Original Letter

France – 5–9–17

My Dearest Maidie –

I did not get time to write you this morning – the pressure of work etc. But now (the messy “n” in now was caused by the candle falling over) after lunch there is a pause and I am going to write you. You Sweetheart. I want to take you in my arms but as that is impossible I must write instead.

Last night I went to sleep and slept like a top until three this morning. I did not get [back] to sleep very readily so went out to see the weather. It was a glorious night light as day and a gorgeous harvest moon. It made me homesick that moon and I know now why a dog barks at the moon. It’s because looking at it makes it realize what he is missing. At least that is the effect it had on this dog. There is no such thing as stillness here. If there is not the sound of a shell whizzing though the air or exploding then there [is] machine gun or rifle fire. It is awfully interesting and exciting. And in addition from where I am, absolutely safe. The aeroplanes fascinate me and I could watch them all day long if I didn’t have to work.

Last night before going to bed Clark and I went ‘lousing’. He found one but I haven’t one, evidently the creosol is the good stuff so don’t bother sending me anything. I feel pretty glad about being free of them for although I don’t mind being dirty, ordinary dirty, for a little while, I should hate to be disgustfully dirty, as one must be when harbouring totos. On the other hand creosol stings a little if it gets on certain portions of the human frame too intimate to mention. But that has only happened to me once. And in this case ‘once bitten was fifty times shy. It was – well I shall be very careful in future.

I can imagine this life becoming very monotonous but honestly I don’t think that it will be any more monotonous than life anywhere without you. Of course the weather has been good and this particular dugout is comfortable and roomy; wet weather and a bum hole in the ground may make me change my opinions but I am not so sure.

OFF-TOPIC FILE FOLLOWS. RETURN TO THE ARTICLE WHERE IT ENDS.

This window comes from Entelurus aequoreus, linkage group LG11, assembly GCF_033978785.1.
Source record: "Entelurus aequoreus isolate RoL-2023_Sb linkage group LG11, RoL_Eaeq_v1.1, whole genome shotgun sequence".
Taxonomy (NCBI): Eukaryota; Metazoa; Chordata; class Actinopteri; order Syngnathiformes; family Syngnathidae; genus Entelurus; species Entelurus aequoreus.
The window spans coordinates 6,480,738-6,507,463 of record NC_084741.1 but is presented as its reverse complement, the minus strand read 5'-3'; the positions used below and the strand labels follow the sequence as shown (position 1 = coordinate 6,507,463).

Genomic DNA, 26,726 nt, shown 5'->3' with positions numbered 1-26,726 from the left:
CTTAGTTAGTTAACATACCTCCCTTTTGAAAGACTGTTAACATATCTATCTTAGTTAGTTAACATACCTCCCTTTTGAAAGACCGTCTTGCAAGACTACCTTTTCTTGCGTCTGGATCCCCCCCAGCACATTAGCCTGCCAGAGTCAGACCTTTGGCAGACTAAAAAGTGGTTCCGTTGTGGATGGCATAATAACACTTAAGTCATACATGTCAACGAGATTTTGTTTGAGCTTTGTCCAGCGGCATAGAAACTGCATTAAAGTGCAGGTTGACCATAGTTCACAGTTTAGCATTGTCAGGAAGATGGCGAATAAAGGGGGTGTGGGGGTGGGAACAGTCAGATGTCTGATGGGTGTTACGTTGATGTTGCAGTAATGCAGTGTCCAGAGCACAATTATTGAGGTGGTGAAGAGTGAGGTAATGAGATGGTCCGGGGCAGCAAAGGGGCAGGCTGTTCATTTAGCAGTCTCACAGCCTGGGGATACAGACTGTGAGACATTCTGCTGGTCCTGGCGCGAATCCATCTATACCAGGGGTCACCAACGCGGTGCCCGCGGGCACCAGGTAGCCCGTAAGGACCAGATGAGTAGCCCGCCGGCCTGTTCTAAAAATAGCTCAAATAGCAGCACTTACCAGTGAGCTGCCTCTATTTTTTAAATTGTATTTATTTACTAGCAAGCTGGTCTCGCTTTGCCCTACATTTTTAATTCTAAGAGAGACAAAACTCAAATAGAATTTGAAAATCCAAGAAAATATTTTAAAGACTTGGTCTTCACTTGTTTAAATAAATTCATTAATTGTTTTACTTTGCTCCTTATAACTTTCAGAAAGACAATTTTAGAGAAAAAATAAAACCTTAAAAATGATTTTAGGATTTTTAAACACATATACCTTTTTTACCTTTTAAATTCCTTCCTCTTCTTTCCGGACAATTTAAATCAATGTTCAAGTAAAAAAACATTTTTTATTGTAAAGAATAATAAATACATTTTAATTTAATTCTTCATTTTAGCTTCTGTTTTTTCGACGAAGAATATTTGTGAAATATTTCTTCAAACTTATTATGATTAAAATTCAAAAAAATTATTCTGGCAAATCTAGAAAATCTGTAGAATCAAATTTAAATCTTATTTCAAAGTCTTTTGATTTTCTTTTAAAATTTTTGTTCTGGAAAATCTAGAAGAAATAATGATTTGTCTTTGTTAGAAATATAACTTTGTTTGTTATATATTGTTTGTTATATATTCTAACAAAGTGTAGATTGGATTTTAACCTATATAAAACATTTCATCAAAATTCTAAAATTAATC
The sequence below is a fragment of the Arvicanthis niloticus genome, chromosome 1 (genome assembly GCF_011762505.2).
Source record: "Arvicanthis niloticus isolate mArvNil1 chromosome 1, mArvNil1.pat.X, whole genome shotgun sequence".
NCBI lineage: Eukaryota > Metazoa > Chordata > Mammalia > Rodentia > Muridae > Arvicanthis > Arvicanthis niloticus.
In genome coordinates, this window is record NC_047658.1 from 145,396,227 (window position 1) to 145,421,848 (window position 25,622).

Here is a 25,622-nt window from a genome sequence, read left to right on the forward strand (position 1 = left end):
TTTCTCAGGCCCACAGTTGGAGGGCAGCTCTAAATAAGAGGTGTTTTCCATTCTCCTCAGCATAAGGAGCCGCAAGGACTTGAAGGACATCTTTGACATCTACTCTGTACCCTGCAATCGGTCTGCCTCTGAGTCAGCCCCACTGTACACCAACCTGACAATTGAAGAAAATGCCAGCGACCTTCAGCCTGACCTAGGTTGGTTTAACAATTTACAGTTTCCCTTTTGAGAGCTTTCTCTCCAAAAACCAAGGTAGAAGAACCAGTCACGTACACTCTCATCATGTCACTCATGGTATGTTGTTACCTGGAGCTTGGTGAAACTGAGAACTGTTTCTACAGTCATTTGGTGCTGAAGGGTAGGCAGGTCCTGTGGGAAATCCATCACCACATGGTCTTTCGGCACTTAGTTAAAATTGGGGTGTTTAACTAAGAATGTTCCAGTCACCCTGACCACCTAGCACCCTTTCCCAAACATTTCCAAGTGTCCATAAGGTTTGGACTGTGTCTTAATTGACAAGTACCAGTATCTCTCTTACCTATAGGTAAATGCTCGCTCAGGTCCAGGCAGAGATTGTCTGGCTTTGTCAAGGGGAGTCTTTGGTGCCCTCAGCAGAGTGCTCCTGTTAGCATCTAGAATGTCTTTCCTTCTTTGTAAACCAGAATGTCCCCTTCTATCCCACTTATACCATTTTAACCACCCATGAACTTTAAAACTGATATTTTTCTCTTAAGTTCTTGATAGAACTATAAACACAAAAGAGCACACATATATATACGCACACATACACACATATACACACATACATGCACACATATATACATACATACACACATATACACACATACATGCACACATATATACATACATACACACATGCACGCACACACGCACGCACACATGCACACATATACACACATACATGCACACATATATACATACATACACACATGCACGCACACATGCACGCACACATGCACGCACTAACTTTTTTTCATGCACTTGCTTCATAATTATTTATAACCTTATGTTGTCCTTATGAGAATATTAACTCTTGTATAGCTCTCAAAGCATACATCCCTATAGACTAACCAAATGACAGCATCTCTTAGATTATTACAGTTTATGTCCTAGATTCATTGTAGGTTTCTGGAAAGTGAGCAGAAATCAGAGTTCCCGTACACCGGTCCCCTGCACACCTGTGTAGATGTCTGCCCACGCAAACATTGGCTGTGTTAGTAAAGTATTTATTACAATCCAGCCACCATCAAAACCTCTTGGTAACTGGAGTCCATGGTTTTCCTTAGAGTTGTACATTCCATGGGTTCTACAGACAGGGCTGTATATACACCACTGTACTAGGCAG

But I didn’t finish telling you of last night After I watched the night and the commotion for a while I came down and visited Turkey who is on the night shift. He is exactly the same old Turk and takes everything quite as a matter of course, has never been sick and is enormously popular. He is now a Lance Corporal, and considers it a huge joke. Afterwards I went back to my bunk and read for a few minutes. Eventually I went to sleep again until six – then got up shaved and washed and had breakfast and went to work. Not very interesting I expect but there isn’t really very much happening just now.

I wrote Harris yesterday afternoon but outside of my letters to you that is all I have written. Writing doesn’t come easy for me – other than writing to you of course – but really this is a divine chance to catch up with correspondence which has been going behind for the past ten years.

Dearest I have done a world of concentrated thinking about you in the past twenty seven hours and I love you, Dearest, worship you. I think that you are far nicer than I can ever realize but, Dear, I realize an awful lot Au revoir Babykins, Je t’aime.

Your own

Ross

War Diary

In the evening about 11.00 P.M. ... bombardment of Battn.Headquarters with Gas Shells. ... this is the first time the new “Mustard Gas” has been used against us.

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Photographs

dugout: dugout: dugout: dugout: dugout: dugout: dugout: dugout: dugout: dugout:

Map

  • Location: Piano Dugout
  • Battalion role: Front

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